Weapon Attacks

The key to the Alliance combat system working is to fight with out-of-game honor, even if your character has no honor in-game. If you don’t count hits on yourself, soon your opponent will stop counting his or her own hits as well. It’s a self-correcting system. Give your opponent his or her due and die gracefully. Don’t take being reduced to zero Body Points or dying so seriously that you refuse to accept what happens to you. It’s only a game!

Weapon swings must be safely executed in a specific way. If you are holding a weapon in a way that is not allowed by the skill, you will take the damage. Blocked and deflected shots do not count. If a block was weak and the swing hit with about half or more normal force then the hit should count.

Here is where we start getting into judgment calls by the players on themselves: Was that hit on the neck or the shoulder? Did I really get hit? (You often can’t feel hits at all if you have good armor.)

In combat, a light tap is just as effective as a heavy swing. You do not actually have to hurt your opponent in order to cause damage to the character. You only need to apply enough pressure to make sure your opponent is aware of the attack. Hitting an armored person from behind may need more vigor than a standard tap, and if it appears that your opponent is not taking all of your damage it may be because your hits are not being felt under all that armor.

You should mention to your opponent when you think you got a hit in, and all players should acknowledge hits upon themselves whenever possible. Preferably this would mean roleplaying the hit, but even something as simple as saying “taken!” can clearly communicate to your opponent that their swing landed. Acknowledging which hits you are accepting and which ones you feel you blocked will help reduce disputes from your opponent. In large melees this is not always possible, as there are too many swings coming at you and too much confusion, but in any case, this should always be attempted to assure fair playing by all.

If you are swinging so fast that you cannot announce the damage fast enough to keep up with the swings, then you are “Drum Rolling” or “Machine Gunning.” Similarly, a weapon swing should progress between 45 to 90 degrees. If you are merely moving your wrist back and forth to cause your damage, then you are not fighting correctly. We are trying to represent combat with heavy medieval weapons, not weightless laser swords. Your opponent should count all of these swings together as one attack only.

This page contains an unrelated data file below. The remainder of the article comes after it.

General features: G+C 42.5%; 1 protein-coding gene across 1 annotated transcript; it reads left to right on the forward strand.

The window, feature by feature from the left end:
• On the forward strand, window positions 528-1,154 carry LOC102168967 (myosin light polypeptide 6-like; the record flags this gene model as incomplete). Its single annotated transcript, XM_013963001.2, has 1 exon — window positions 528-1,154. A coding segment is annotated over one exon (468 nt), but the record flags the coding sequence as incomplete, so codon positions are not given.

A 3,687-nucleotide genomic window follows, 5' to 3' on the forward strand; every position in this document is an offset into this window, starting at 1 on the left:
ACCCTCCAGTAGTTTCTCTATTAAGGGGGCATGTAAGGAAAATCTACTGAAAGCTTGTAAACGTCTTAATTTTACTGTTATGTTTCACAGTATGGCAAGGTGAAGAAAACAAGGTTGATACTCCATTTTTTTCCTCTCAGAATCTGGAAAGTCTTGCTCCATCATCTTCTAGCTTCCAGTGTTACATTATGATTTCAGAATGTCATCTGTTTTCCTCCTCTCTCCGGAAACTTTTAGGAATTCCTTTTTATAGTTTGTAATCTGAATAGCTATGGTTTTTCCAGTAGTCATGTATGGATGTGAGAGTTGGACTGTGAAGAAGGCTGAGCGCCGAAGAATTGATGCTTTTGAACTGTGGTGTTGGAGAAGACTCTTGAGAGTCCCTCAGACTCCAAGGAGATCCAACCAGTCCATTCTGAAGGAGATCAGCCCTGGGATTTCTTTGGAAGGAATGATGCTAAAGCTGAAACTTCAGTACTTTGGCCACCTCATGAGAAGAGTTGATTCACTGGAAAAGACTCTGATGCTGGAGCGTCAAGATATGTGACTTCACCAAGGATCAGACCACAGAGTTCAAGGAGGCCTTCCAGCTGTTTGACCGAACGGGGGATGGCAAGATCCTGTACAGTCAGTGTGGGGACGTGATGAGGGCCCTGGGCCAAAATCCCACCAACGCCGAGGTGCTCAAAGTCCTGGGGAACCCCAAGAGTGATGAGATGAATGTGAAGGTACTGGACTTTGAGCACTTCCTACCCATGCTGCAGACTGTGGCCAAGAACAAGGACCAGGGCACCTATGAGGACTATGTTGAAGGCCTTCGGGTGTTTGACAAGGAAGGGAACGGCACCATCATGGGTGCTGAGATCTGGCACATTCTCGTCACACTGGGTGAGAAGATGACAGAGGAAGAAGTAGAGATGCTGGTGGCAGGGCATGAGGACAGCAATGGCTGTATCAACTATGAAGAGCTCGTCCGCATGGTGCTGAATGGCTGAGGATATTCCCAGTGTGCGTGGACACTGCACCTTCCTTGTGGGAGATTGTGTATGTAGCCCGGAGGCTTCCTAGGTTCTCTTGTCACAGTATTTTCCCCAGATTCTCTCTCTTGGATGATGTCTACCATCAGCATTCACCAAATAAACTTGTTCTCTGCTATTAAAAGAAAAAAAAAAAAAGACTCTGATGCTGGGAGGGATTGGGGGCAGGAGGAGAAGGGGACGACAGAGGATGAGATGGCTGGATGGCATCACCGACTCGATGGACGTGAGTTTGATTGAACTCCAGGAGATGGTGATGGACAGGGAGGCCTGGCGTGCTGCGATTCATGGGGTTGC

Consecutive hits upon the same spot on the body only count as one hit. You must vary your hits on your target in order to prevent machine gunning. For instance, a double hit upon the right shoulder requires that the victim take damage only once. However, if more than two seconds elapses between two scored hits, or if a different location has been hit, then the damage is taken. For instance, if a warrior quickly hits the right shoulder, then hits the shield, and then hits the right shoulder of his victim, the victim is required to take damage twice.

Clear damage “verbals” are enforced. If the victim cannot understand the damage called, he or she does not have to take the damage. Warriors must pronounce their “verbals” just like spellcasters must pronounce their spell incants.

Remember that Alliance battles are representations of battles and are not meant to be re-creations of real battle. These battles are our way of determining the winner of a battle without using dice or “rock/paper/scissors.” Real medieval battles, with their heavy weapons, did not happen as quickly, nor were they as clean and blood-free.

Some attacks may only be performed from behind. Such an attack must be performed when physically behind the opponent; you cannot reach around from the front. The attack must strike the opponent’s back half; this includes any part of the target (limbs included) which is more towards their rear than their front. Note that ranged attacks using these skills can be used from any direction, bypassing the from behind requirement.